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Math Help - Two definite integrals

  1. #1
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    Two definite integrals

    I'm a bit stuck on these. A nudge in the right direction would be much appreciated.

    \int_{- \frac {\pi}{2}}^{\frac {\pi}{2}} \frac {x^{2} sin{x}}{1+x^{6}} dx<br />

    I can't seem to figure out what to do with that sin(x) function. If I let u = x^{3}, I can get the whole thing into the form of the derivative of arctan(x), except for the sin(x).

    The other one that's bugging me is:
    \int_{0}^{4} \frac {x}{\sqrt{1+2x}} dx

    No excuse here. I've tried quite a few different substitutions and algebraic manipulations without success. I can't shake the feeling that I'm over-looking something glaring with this problem. I think I found a method that would involve using partial fractions, but I was told that none of these problems required that method.
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  2. #2
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    Quote Originally Posted by DarrenM View Post
    I'm a bit stuck on these. A nudge in the right direction would be much appreciated.

    \int_{- \frac {\pi}{2}}^{\frac {\pi}{2}} \frac {x^{2} sin{x}}{1+x^{6}} dx<br />

    I can't seem to figure out what to do with that sin(x) function. If I let u = x^{3}, I can get the whole thing into the form of the derivative of arctan(x), except for the sin(x).

    The other one that's bugging me is:
    \int_{0}^{4} \frac {x}{\sqrt{1+2x}} dx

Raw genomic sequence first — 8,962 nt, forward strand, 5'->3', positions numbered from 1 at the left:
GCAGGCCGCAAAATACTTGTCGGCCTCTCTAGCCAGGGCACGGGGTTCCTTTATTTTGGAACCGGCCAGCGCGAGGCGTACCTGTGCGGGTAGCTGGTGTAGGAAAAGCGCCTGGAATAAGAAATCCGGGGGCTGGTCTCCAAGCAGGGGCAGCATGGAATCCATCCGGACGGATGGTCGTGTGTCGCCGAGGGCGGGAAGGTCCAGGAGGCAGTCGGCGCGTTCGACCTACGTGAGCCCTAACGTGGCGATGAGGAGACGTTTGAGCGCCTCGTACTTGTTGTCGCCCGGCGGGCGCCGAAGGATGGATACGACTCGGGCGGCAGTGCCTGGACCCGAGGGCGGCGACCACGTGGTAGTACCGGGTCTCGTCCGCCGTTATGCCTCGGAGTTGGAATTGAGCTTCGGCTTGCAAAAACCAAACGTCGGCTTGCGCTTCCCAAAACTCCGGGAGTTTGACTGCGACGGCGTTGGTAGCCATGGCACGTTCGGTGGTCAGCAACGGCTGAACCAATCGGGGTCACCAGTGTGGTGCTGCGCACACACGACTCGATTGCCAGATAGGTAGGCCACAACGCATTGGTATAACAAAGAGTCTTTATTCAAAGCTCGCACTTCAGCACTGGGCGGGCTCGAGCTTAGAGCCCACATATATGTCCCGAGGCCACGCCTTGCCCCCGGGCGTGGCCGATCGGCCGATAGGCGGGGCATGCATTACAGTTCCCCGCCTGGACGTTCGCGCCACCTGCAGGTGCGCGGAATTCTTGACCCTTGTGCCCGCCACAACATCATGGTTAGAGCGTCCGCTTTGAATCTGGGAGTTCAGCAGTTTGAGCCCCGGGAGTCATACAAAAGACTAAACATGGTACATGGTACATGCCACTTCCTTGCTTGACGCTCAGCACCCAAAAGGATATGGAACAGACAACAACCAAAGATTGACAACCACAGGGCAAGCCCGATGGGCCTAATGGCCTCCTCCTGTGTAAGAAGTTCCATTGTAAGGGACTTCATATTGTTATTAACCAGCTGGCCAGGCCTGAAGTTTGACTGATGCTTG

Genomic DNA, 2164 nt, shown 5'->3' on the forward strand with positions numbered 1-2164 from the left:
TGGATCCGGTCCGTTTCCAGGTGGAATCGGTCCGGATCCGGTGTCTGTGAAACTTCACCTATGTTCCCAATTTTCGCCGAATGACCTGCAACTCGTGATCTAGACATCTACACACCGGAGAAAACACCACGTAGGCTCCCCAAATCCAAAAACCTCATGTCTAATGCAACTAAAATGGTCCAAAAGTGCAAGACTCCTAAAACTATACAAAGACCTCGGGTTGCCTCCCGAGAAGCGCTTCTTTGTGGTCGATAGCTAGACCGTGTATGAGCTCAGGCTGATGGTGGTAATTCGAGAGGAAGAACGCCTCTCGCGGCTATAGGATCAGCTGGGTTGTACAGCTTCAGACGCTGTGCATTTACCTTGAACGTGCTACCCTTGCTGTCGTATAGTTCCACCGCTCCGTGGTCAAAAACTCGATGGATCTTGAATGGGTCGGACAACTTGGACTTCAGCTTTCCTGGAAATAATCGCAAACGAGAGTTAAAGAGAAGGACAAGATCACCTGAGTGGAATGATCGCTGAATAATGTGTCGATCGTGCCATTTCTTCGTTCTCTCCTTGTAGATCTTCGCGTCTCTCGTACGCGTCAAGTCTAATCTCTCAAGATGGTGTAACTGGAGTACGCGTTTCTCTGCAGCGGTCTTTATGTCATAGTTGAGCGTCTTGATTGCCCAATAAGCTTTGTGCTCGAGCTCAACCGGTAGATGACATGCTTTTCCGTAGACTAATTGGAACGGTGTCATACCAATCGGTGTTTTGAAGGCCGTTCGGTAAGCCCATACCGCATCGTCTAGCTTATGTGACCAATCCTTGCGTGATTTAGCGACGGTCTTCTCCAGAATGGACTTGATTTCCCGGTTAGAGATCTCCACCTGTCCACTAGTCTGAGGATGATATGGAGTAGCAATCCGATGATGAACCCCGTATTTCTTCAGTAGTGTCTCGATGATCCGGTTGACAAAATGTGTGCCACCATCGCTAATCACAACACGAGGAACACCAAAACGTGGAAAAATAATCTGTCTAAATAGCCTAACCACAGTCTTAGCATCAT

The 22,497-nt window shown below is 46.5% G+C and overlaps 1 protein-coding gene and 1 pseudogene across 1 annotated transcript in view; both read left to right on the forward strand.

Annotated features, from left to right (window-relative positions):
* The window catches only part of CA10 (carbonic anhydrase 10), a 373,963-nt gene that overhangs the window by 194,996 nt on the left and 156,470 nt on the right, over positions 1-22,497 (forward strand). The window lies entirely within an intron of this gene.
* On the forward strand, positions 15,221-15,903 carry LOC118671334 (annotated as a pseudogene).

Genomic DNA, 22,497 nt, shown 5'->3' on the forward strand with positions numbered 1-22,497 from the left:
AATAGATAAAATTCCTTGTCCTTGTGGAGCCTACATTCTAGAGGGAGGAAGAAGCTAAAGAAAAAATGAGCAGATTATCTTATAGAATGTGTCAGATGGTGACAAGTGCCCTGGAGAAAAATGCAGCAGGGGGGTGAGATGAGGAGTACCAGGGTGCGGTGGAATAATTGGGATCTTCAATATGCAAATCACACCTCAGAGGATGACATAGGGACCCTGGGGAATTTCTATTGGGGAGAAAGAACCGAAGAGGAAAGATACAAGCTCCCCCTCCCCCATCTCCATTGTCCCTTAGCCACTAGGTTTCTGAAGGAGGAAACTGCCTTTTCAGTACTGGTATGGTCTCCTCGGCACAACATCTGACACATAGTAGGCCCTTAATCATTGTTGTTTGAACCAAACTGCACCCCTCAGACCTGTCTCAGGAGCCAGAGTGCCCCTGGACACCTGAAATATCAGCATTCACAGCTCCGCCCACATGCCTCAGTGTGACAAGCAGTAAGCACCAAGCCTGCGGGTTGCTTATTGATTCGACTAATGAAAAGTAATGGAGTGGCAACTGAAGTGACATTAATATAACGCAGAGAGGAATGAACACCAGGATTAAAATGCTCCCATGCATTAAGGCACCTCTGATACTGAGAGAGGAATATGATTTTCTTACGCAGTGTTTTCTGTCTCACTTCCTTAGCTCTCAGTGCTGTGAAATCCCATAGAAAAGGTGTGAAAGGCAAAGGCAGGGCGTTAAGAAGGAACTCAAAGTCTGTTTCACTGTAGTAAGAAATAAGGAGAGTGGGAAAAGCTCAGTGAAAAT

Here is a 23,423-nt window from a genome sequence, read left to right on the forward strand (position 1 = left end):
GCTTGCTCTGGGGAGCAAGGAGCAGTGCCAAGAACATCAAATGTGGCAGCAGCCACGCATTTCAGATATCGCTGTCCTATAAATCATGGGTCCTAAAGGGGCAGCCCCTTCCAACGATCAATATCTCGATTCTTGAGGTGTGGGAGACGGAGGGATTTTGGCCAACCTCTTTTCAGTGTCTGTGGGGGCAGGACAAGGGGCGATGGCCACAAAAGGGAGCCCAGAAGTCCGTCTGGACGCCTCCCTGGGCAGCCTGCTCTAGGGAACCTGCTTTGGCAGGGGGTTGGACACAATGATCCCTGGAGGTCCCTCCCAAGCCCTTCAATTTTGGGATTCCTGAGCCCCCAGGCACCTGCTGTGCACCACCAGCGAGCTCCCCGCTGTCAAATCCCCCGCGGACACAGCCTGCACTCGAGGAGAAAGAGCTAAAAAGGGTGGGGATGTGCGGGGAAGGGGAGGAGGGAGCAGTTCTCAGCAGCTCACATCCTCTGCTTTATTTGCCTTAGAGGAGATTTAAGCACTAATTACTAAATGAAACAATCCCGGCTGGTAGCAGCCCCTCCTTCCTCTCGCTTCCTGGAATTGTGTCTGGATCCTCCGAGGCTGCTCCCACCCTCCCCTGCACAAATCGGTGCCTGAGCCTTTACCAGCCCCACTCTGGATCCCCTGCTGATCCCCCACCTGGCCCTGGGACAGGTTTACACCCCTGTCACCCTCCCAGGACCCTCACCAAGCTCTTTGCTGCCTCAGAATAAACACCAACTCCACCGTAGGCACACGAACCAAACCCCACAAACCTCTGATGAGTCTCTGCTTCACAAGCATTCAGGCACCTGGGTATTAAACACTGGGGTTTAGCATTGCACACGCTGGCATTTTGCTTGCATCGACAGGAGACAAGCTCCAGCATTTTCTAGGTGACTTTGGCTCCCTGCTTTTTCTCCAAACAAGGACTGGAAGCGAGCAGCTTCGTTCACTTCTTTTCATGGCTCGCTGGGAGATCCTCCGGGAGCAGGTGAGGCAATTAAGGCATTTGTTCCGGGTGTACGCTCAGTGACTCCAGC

No excuse here. I've tried quite a few different substitutions and algebraic manipulations without success. I can't shake the feeling that I'm over-looking something glaring with this problem. I think I found a method that would involve using partial fractions, but I was told that none of these problems required that method.
    1.
    The integrated function is odd and the integral is from \frac{-\pi}{2} to \frac{\pi}{2} , What do you think ?

    2. The substitution u=1+2x will make it looks like :
    \frac{1}{4}\int_1^9 \frac{u-1}{\sqrt{u}} du.
    Which is easier.

    The substitution u=\sqrt{1+2x} works also.
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  3. #3
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    Thanks!

    1. Zero. I wasn't certain, looking at the function, whether it was even or odd. I know that sin(x) is an odd function, but I wasn't sure about the rest of it. x^{2} is an even function, and \frac {1}{1+x^{6}} is an even function.

    I just did a quick search, however, and I think I may have found the justification. The product of an even function and an odd function is odd. The quotient of an odd function and an even function is an odd function. So, despite the fact that both of those were even, the overall result is still odd... is that correct?

    2. Argh. I got to that point but didn't actually factor out the 2, hence the "partial fractions" thing. Always a bit embarassed when I make a dumb mistake like that.

    Thank you very much for your help.
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  4. #4
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    It's worth to say that \int_{-a}^a f=0 for a>0 when f is odd, as long as this one is integrable.

    For example, one could say \int_{-1}^1\frac{dx}x=0, but this function is not bounded on [-1,1] so it's not integrable there and the result does not apply.
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